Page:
Export log market update

Friday 2 May 2014

NZ log exports

Export volumes in February were a February record, with 1.4 million m³ exported. Volumes were up on February last year by 16%. Logs exported to China were up by 21% year-on-year for February. Exports to Korea were steady at 150,000m³ and exports to India rose to 133,000m³.

Exports from Canterbury are still increasing, due to the wind throw from last year’s storms being exported. Exports from Lyttleton and Timaru during the past six months are up by 72% on the six months previous. This is an increase of 284,000t compared to the same period the year previous, more than double. There’s been just under 560,000m³, an unknown proportion of which is the wind throw, exported from Canterbury since the storm, and there were estimates of up to 1 million m³ on the ground after the storm, but the real figure could be a lot higher.

Some of this will have been absorbed by the domestic market, but there will still be a lot to be exported in the next six months if it is to reach the market before it is too deteriorated. To put this in perspective to the rest of NZ’s exports though, there were 500,000m³ of logs exported from Tauranga during February alone.


The volume of softwood logs imported by China during February, as expected, was the highest ever for the month of February. There was just less than 900,000m³ more imported than in February last year, a 63% increase, which has led to rising inventories. From the Pacific North West, Russia and NZ there was a 50% increase in supply of logs year-on-year, and from elsewhere there was a 218% increase. Lumber volumes imported by China are well down, to the lowest volume imported since February 2010.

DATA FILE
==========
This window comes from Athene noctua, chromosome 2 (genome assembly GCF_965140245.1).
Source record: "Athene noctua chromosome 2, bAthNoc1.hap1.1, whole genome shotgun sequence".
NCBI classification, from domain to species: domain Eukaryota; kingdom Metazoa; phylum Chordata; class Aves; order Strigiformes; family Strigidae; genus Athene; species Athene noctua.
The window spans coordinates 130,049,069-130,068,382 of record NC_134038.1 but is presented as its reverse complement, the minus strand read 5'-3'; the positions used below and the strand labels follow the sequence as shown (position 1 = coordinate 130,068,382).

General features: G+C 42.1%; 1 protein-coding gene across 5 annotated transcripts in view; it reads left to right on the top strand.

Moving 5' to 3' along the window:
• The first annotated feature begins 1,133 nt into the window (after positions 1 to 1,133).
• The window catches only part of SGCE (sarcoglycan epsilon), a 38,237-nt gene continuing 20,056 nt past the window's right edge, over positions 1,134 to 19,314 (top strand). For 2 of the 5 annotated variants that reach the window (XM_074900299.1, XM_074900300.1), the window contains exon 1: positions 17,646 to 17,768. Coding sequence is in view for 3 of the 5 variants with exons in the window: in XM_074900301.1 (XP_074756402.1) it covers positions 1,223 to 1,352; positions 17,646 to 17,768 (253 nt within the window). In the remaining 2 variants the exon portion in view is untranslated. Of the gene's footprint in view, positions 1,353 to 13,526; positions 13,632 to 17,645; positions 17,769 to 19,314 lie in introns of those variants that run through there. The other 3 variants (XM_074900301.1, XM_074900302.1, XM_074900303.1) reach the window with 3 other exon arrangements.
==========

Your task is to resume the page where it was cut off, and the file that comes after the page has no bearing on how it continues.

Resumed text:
China’s newly built house price index dropped to 8.7% year-on-year in February from a record high of 9.9% in December. China’s annual GDP growth has slid back to 7.4% but it is a very controlled move, and it hasn’t affected business confidence, which increased to its highest point since the third quarter of 2011.

Pacific North West

US log exports to China have been steady through the start of the year, but there was a decline in volume exported from Canada. There has also been a decline in Canada’s lumber exports to China, but there has been steady volumes exported to the US. Cold weather and a lack of access to rail has meant that inventories have been growing at Canadian mills. This has meant price decreases in order to shift lumber. Canadian western mills SPF lumber has dropped 10% since February and there has been more volume transported to the US by road, rather than exported as there is less rail capacity to take lumber to the ports.

Source: www.nzxagri.co.nz/agrifax

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